The 2012 award recipient is presented to Frank Hayes, Senior Airport Specialist (ret.) and the Hartsfield-Jackson Atlanta International Airport (HJAIA) Team for their vision, tenacity, and commitment to quality construction and sustainable construction practices with the implementation of Pavement Management System (PMS).

Hayes and HJAIA's implementation of its PMS is a hallmark of the owner’s sustainable construction practices, which involve minimizing the amount of resources used in construction. v

The PMS has allowed the Department of Aviation to focus resources on the pavement areas that require maintenance, as well as to improve the design in the areas to increase the service life beyond what was expected. During his tenure, Hayes expected HJAIA’s airfield concrete pavements to perform beyond the Federal Aviation Administration’s standard 20-year design, and to that end, he was continually seeking ways to make pavements last up to 50 years.

By effectively using the PMS, the owner was able to allow pavement section and concrete mix designs to be changed, while still producing cost-effective pavement sections with improved performance. Along with other sustainable practices – including incorporating fly ash and lithium—concrete mixtures have yielded more durable, longer-lasting pavements.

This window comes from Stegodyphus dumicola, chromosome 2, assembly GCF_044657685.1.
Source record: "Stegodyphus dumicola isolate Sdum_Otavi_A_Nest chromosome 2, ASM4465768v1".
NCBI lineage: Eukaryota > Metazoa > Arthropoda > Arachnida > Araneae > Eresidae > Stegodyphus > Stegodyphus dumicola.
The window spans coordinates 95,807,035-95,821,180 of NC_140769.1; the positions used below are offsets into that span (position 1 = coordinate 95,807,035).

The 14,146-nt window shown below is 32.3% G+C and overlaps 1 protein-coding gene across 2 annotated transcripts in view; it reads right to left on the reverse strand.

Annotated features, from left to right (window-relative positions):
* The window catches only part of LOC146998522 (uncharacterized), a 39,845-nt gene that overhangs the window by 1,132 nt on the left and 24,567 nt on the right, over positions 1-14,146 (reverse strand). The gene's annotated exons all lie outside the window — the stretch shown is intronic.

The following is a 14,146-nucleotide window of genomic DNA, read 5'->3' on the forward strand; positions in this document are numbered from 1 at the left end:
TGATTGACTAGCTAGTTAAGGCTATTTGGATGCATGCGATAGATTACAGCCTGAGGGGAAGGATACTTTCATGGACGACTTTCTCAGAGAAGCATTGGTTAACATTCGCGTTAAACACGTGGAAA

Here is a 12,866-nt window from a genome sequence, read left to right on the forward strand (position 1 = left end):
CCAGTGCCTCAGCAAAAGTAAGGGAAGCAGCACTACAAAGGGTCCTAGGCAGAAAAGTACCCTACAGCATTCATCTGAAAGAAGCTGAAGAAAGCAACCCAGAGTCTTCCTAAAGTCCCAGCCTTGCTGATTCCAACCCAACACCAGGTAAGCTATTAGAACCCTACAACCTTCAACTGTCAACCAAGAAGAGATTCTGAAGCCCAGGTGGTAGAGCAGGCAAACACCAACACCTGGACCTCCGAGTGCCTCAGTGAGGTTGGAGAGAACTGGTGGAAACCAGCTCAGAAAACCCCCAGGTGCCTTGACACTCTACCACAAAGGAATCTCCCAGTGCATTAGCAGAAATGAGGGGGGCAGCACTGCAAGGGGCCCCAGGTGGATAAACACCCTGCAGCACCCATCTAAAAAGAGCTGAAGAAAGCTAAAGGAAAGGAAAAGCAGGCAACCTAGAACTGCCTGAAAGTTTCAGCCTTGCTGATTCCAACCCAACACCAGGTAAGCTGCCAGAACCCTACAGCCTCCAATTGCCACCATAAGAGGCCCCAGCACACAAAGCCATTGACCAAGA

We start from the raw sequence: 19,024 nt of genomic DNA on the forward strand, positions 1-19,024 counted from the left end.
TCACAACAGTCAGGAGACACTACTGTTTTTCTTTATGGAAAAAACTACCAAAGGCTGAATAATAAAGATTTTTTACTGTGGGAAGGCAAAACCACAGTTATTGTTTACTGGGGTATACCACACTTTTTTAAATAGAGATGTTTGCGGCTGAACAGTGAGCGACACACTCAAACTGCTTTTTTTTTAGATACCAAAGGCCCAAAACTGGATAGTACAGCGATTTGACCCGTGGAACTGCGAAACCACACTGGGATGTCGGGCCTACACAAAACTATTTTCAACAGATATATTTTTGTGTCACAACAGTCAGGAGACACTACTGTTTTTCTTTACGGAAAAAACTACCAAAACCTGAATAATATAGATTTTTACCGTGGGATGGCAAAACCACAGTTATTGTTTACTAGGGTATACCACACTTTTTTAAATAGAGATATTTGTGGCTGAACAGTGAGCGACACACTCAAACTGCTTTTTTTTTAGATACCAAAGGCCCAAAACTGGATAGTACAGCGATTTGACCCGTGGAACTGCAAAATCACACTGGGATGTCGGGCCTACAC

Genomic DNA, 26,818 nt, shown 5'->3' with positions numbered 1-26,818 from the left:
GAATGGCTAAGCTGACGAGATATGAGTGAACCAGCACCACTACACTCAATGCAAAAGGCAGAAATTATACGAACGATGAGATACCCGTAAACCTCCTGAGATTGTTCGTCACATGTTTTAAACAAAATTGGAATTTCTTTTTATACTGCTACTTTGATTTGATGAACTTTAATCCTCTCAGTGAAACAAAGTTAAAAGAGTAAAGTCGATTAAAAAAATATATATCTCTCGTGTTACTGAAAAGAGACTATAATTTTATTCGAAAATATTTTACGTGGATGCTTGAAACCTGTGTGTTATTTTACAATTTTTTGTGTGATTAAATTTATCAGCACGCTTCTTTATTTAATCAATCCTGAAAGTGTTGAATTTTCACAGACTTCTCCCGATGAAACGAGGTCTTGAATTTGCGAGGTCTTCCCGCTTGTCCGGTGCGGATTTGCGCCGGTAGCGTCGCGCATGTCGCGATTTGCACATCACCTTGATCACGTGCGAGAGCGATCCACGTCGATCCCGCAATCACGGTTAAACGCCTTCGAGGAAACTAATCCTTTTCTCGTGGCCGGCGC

The system developed at HJAIA under Frank Hayes’ leadership has been the subject of Transportation Research Board publications, Innovative Pavement Research Foundation reports, and most recently, a paper presented at the International Society of Concrete Pavements’ 10th International Conference in Québec City, Québec.

Hayes was a tireless advocate for effective PMS’s since 1984, long before they were required by FAA. Hayes has demonstrated a passion for quality, practicality, and innovative approaches to placing sustainable pavements. As a result, HJAIA has a tradition of innovative uses of mix designs/materials, strength/depth specifications, and sealing materials, all resulting in sustainable and durable pavements.

During his 35-year career at the airport, Hayes was involved with over 4.5 million SY of concrete pavements for runway, taxiway and apron applications. During the past decade alone, it is estimated that over 600,000 SY of removed concrete pavement was recycled back into base materials for pavement sections at the airport.

Frank Hayes’ vision of long life pavements, has become the standard at HJAIA, and one reason why sustainable practices will continue to be used in the future.

Begun in 2010, the ACPA Sustainable Practices Recognition Award is presented to an organization or team (owner and contractor) that demonstrates leadership by implementing sustainable design and construction practices that consider societal, environmental, and economic factors.